MLS is treating fans with contempt as the referee strike rumbles on | MLS

Managers are known to talk about referees. In Major League Soccer, though, the discussion around officiating has entered a new realm. The league’s regular referees are sitting at home amid a lockout that shows no sign of ending anytime soon. Games are being refereed by replacement officials drafted in from the lower levels of US soccer, Turkey, Poland, Jamaica and other leagues, and people are starting to notice.

CF Montréal head coach Laurent Courtois had a long list of complaints after watching his team lose 4-3 to the Chicago Fire. “Twenty-two added minutes, red card on the [Chicago] goalkeeper that isn’t given, their third goal came from a corner that shouldn’t have been, their first goal was offside,” he reeled off. “Something was taken away from my guys.”

Dean Smith also had something to say about “a stonewall penalty” Charlotte FC were denied in a 2-1 defeat to Nashville SC, while LA Galaxy head coach Greg Vanney vented about the questionable officiating in his side’s 3-3 draw with St Louis City, which saw Martín Cáceres sent off in stoppage time.

By and large, managers and players initially stayed out of the ongoing labour dispute between MLS (via the league-funded Professional Referee Organisation) and the Professional Soccer Referees Association (PSRA), but more and more are now speaking out. As a product, the league is poorer for having substandard referees. At a time when more eyes than ever before are on MLS thanks to Lionel Messi, it’s become a problem.

Don Garber is doing his best to insist it’s not. MLS, according to the commissioner, is “more than prepared” to use replacement officials for as long as needed. MLS vice-president Nelson Rodriguez was reported to have written in an internal memo that the replacement referees are just as good as the striking PSRA officials and have “[maintained] consistency in officiating quality.”

The evidence, however, contradicts that. There have been more overturned calls using VAR per match so far this season than in 2023. PRO GM Mark Geiger said in an interview with ESPN earlier this month that, using PRO’s own points-based system, the replacement referees have failed to meet the standard set by the usual referees in 2023.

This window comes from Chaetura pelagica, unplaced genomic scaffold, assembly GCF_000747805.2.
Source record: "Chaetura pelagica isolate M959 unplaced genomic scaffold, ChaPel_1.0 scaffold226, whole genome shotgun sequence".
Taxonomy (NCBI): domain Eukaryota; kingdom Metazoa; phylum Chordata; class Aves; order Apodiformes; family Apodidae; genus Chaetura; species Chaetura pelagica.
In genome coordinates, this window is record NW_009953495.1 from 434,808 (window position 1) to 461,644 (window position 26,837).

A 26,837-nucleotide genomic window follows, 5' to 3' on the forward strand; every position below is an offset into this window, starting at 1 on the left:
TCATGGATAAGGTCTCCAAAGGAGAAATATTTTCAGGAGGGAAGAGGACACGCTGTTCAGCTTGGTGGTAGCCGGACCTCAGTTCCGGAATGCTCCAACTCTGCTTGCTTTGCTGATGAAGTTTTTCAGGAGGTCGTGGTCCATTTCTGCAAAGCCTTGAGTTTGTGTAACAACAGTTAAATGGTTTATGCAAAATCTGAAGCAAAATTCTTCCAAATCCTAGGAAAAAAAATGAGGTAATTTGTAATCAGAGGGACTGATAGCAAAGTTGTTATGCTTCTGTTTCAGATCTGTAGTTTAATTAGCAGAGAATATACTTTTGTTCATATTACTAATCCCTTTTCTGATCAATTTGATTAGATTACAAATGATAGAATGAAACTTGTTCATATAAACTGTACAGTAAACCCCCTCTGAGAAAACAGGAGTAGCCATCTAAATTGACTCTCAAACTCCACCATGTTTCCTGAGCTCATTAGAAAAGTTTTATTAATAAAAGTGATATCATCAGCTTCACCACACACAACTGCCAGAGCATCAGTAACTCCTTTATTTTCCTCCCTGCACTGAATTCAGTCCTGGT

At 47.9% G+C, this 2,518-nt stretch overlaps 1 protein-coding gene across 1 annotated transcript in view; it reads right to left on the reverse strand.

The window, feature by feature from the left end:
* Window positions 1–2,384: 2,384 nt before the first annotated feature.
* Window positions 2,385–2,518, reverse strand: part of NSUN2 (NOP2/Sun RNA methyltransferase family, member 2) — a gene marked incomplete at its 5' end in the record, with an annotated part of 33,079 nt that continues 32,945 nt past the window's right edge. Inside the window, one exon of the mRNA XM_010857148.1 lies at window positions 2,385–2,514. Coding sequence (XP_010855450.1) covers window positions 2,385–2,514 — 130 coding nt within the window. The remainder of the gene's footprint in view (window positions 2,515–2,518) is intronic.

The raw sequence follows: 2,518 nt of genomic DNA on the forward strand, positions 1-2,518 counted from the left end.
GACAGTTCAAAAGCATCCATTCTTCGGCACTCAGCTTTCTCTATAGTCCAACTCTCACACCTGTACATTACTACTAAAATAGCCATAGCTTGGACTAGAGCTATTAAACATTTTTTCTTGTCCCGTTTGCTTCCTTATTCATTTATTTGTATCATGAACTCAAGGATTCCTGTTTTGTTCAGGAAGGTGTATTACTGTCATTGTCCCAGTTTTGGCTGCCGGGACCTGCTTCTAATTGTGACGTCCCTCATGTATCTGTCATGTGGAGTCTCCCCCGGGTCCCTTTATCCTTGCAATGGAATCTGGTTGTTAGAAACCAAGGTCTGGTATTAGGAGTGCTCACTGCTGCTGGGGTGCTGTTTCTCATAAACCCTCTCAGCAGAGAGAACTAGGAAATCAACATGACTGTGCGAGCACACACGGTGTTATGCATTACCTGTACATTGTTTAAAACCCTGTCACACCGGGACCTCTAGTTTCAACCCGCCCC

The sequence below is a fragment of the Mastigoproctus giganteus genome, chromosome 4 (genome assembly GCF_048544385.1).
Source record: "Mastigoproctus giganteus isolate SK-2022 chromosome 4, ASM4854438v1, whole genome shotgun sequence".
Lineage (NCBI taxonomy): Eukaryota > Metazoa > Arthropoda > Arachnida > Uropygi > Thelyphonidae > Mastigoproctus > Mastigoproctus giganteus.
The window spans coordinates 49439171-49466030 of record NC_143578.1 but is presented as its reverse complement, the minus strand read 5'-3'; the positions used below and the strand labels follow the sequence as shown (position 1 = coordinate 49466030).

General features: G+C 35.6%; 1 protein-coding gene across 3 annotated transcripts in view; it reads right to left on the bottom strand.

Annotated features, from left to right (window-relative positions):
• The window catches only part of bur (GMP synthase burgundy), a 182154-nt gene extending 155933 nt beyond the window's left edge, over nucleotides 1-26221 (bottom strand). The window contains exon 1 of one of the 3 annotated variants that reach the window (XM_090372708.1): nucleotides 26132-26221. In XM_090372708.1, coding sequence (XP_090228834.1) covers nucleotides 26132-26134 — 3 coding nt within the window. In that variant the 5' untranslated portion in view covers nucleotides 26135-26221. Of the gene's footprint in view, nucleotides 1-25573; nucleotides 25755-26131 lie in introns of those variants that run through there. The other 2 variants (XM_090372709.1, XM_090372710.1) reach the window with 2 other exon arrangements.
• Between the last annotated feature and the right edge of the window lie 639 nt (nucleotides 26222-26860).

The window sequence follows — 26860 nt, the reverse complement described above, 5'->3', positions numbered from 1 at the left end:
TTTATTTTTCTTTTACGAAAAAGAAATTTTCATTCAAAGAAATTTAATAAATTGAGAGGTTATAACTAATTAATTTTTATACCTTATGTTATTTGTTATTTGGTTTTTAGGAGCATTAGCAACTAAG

“Officiating is not an exact science,” Garber told the Athletic. And he’s right. But Garber is treating managers, players and fans with contempt by pretending there hasn’t been a noticeable drop in refereeing quality. Everyone can see it. There has been a gamechanging blunder in almost every week this season.

On the opening weekend, Mark Delgado was incorrectly sent off for the LA Galaxy just minutes before Inter Miami scored an equaliser. The following week, a throw-in awarded to the wrong team led to the Philadelphia Union snatching a point against Sporting KC. Then there was the Chicago Fire’s first goal in Saturday’s comeback win over CF Montréal which should have been disallowed for offside, but was allowed to stand without a VAR check.

By installing replacement referees and arguing they are just as good as their predecessors, MLS has only succeeded in highlighting the value of good officials. Of course, errors are also made by PRSA officials, but absence has made the heart grow fonder. Even fans – traditionally the harshest and most vociferous critics of referees – are chanting and showing their support for the locked out officials.

MLS hasn’t exactly shown itself in a positive light so far this year. On top of the officials’ lockout, the league pitted itself against the wider American soccer fraternity by unilaterally withdrawing its teams from the US Open Cup. Supporter outrage prompted a rollback, but only to the extent that eight senior MLS teams will participate in this season’s tournament. The end result: MLS killed the US Open Cup as it had been for over a century.

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That was a controversy played out in the public eye whereas the lockout has been a behind closed doors drama. The relationship between the PSRA and PRO has soured to the point that the standoff is now about more than just money and working conditions. “[The dispute] has unfortunately devolved into an issue of emotion and ego,” PRSA president Peter Manikowski told the Verde All Day newsletter.

It would take $95,000 per team for MLS to reinstall its regular referees. Garber, however, argues PRO’s latest offer would have made PRSA’s membership “among the highest-paid officials in the world.” Instead, the offer was rejected by 95% of voting members. No further negotiations have taken place since 5 March and it’s not clear when the two sides will meet again.

Even if MLS is right to consider the financial implications of agreeing to the PRSA’s demands, the rhetoric from Garber and others has aggravated the situation. Not for the first time in 2024, MLS finds itself on one side with the people who make the league what it is – managers, players, fans – on the other. The longer the referee lockout continues, the longer the 2024 season is undermined.

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